# Big-O Notation in Ruby

In college, Big-O Notations was taught in one of our courses. I really could not connect the dots back then. Big-O notations felt too theoretical at that time.

So, as a professional developer, I relied upon performance tools like rack-mini-profiler, Benchmark, bullet, etc.

When 3rd party monitoring apps like AppSignal and New Relic started becoming good at monitoring performance, I began creating rules when writing code to avoid performance issues later when my code hits production.

These are some of my "performance" rules:

**1) Be Mindful with Loops**

Rule: Reduce database hits inside loops.

```
# Bad
User.all.each do |user|
user.update_attribute(:status, "active")
end
# Good
User.update_all(status: "active")
```

**2) Optimize Database Queries**

Rule: Avoid N+1 queries by eager loading associated records.

```
# Bad
User.all.each do |user|
puts user.profile.name
end
# Good
User.includes(:profile).each do |user|
puts user.profile.name
end
```

Note: Although, if you use the Russian Doll Caching strategy, this might not apply.

**3) Background Jobs for Time-Consuming Tasks**

Rule: If all else fails, move long-running tasks to background jobs. Pray that the user does not need the data ASAP 🙏

```
# Using Sidekiq or similar
LongTaskWorker.perform_async(user_id)
```

I have realized you can get by with your app's performance by learning those simple rules.

However, having a solid foundation in your bag that has been used since 1894 might be a good idea.

## What is Big-O notation?

In plain words, Big-O notation describes the performance of your code using algebraic terms. Performance in this context refers to either the speed of execution or the amount of RAM the code consumes.

In computer science, these concepts are more formally known as 'time complexity' for speed and 'space complexity' for RAM usage. Big-O notation is used for both, but we're going to focus on speed here to simplify our discussion.

## Big-O in real-life

In a web application, handling a process that involves sorting or searching through 100 data entries will naturally be slower compared to dealing with just 10 entries.

The key question is: how much slower is it? Does the time taken increase 10x, a 100x, or perhaps even a 1000x?

This variance in processing speed might not be evident when dealing with smaller data sets.

However, the situation changes if your application's performance degrades significantly with the addition of each new entry in the database.

Such a decline in speed becomes a major concern, particularly as the volume of data grows larger in the app.

Understanding Big O notation is crucial in this context. It helps developers predict how their code will scale as data volumes increase, allowing them to choose the most efficient algorithms and data structures.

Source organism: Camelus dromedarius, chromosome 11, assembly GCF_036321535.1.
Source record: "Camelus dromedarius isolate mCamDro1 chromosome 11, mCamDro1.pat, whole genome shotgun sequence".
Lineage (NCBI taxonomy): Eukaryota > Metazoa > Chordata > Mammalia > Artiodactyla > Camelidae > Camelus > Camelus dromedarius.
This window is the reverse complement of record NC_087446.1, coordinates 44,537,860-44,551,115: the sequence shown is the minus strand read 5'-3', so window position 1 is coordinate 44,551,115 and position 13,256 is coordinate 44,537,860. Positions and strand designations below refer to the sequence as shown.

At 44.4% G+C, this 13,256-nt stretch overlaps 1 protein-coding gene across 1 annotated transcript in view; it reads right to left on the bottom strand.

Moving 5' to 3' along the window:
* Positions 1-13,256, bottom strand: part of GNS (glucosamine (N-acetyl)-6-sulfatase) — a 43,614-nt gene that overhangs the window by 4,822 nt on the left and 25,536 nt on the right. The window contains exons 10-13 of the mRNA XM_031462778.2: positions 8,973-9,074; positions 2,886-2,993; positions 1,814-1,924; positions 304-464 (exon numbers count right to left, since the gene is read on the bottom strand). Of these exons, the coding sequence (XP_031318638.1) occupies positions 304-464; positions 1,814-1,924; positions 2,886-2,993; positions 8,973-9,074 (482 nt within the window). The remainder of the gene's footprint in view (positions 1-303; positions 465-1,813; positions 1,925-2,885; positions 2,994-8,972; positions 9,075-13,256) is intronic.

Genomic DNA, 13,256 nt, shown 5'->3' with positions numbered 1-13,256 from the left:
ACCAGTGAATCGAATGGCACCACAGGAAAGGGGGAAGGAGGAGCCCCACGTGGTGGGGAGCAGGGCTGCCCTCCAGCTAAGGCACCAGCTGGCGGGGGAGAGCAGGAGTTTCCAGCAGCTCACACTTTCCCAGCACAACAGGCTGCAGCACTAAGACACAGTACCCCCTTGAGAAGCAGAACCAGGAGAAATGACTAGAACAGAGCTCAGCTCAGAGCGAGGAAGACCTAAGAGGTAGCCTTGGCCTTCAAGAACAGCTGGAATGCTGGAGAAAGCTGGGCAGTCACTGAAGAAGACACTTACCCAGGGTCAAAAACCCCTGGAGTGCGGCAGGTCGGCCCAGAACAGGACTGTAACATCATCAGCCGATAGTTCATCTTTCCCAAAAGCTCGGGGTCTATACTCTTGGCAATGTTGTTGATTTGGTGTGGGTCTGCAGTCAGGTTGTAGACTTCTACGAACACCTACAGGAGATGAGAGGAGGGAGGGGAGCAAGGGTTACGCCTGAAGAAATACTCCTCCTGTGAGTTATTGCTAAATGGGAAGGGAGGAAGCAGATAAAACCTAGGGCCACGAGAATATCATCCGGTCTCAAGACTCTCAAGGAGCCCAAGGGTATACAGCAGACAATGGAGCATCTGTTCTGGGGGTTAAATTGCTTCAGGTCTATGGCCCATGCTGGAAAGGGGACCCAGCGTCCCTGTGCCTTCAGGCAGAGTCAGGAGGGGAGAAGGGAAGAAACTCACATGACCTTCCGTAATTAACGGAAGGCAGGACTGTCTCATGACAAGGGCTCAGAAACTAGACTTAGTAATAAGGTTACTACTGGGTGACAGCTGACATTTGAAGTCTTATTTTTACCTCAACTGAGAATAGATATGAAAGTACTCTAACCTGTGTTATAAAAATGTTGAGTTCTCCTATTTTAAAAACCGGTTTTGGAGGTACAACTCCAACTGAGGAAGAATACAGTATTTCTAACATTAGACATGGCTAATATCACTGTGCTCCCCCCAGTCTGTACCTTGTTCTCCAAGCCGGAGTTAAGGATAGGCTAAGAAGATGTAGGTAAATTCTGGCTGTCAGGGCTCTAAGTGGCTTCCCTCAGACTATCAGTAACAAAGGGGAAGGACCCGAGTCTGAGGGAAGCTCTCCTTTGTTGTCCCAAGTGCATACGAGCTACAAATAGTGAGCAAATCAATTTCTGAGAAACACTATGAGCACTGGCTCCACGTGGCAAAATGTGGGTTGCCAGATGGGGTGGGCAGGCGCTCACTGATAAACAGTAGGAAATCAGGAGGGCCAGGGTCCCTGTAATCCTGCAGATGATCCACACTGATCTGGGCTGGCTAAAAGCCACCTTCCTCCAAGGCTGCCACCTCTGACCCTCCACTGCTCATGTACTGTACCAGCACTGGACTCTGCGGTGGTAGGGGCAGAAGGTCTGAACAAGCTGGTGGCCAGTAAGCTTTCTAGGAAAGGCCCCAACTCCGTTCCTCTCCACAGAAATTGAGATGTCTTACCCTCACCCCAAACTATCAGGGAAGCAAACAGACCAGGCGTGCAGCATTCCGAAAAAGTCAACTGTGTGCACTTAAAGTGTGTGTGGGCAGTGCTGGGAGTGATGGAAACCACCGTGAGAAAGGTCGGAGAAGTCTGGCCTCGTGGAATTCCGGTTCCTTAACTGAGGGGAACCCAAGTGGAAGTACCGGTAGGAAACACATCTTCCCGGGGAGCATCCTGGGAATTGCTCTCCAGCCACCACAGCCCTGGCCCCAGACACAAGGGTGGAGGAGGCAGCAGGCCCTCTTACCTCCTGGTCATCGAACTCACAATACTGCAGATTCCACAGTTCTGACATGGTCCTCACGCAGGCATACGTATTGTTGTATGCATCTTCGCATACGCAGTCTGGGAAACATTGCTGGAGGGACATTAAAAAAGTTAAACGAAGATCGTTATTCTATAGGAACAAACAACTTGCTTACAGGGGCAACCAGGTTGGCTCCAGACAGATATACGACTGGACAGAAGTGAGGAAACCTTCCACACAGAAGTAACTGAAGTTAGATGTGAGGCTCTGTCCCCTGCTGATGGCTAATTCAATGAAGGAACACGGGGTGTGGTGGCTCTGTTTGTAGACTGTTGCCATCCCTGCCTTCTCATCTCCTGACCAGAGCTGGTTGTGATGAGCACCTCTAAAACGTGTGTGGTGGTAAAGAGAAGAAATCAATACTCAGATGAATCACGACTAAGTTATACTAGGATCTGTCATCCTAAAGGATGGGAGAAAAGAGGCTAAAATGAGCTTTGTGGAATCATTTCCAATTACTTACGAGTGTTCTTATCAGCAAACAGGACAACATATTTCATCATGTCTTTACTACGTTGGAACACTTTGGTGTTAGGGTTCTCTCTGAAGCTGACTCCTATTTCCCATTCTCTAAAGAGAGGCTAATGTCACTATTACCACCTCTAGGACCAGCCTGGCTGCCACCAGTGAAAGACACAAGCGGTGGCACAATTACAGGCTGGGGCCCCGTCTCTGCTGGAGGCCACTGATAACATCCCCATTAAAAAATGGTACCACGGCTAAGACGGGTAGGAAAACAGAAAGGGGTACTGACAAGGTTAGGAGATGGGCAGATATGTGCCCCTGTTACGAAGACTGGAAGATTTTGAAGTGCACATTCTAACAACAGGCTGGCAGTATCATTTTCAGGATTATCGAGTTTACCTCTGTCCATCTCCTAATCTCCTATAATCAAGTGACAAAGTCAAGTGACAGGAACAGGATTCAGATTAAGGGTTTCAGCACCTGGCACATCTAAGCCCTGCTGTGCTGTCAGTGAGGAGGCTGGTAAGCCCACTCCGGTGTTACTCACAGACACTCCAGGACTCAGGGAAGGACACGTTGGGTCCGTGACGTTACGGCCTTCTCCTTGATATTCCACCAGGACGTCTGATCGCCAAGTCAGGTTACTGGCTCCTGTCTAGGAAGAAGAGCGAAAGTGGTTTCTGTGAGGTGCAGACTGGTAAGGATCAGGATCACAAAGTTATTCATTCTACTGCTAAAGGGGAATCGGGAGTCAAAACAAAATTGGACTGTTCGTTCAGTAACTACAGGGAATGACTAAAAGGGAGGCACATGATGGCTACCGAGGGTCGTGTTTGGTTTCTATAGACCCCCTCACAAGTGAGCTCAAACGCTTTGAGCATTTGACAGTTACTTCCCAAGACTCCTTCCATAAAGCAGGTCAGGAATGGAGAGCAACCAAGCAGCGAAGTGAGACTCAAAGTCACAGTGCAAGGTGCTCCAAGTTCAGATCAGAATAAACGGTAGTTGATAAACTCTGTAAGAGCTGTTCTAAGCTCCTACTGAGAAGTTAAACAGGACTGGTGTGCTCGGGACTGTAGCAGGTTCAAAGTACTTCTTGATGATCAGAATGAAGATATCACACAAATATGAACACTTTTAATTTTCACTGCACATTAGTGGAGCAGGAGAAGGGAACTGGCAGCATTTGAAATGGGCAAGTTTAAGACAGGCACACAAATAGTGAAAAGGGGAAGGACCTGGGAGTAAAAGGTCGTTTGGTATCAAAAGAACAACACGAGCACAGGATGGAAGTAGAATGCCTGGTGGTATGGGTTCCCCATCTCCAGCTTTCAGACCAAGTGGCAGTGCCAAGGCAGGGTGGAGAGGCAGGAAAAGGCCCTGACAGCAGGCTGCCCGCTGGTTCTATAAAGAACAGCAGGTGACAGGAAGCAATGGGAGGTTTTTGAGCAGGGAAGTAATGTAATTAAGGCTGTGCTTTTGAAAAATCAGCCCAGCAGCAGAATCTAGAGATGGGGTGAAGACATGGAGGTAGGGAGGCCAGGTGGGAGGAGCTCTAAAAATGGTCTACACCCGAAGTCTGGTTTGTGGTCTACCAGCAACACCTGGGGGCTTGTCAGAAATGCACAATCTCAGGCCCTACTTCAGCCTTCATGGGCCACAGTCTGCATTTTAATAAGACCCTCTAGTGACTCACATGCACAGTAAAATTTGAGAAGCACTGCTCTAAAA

By anticipating performance issues before they occur, developers can optimize their applications for speed and efficiency, ensuring a smoother user experience even as data grows. This foresight is invaluable in maintaining a high-performing web application over time.

Here's a super accurate emoji-based representation of Big-O notations to give you an idea of how fast they are as your data scales:

**🚀 O(1)** - Speed does not depend on the scale of the dataset

**🚄 O(log n)** - If you have ten times more data, it only takes twice as long to process.

**🚗 O(n)** - If the amount of data increases tenfold, the processing time also increases tenfold.

**🚲 O(n log n)** - If you increase the data by ten times, the processing time will roughly increase by twenty times.

**🏃♂️ O(n^2)** - If the amount of data is multiplied by ten, the processing time increases by a factor of one hundred.

**🚶♂️ O(2^n)** - Doubling the amount of data leads to an exponential increase in processing time, making it significantly longer.

## Big-O Notations In-depth

### 🚀 O(1)

O(1) indicates that the execution time of an operation remains constant, regardless of the size of the data set.

Example of accessing an element in a hash; the time taken is independent of the hash's size:

```
# Access time remains
# constant for these
hash_with_100_items[:a]
hash_with_1000_items[:a]
hash_with_10000_items[:a]
```

As a result, hashes generally perform better than arrays for large datasets. Here's another Ruby example:

```
# Retrieving an item
# from arrays of varying
# sizes
array_with_100_items[50]
array_with_1000_items[50]
array_with_10000_items[50]
```

In this case, fetching an element at a specific index (like the 50th position) takes the same amount of time, regardless of the array's size.

### 🚄 O(log n)

O(log n) describes an algorithm where the time it takes to complete a task increases logarithmically in relation to the size of the dataset.

This means that each time the dataset doubles in size, the number of steps required increases by a relatively small, fixed amount.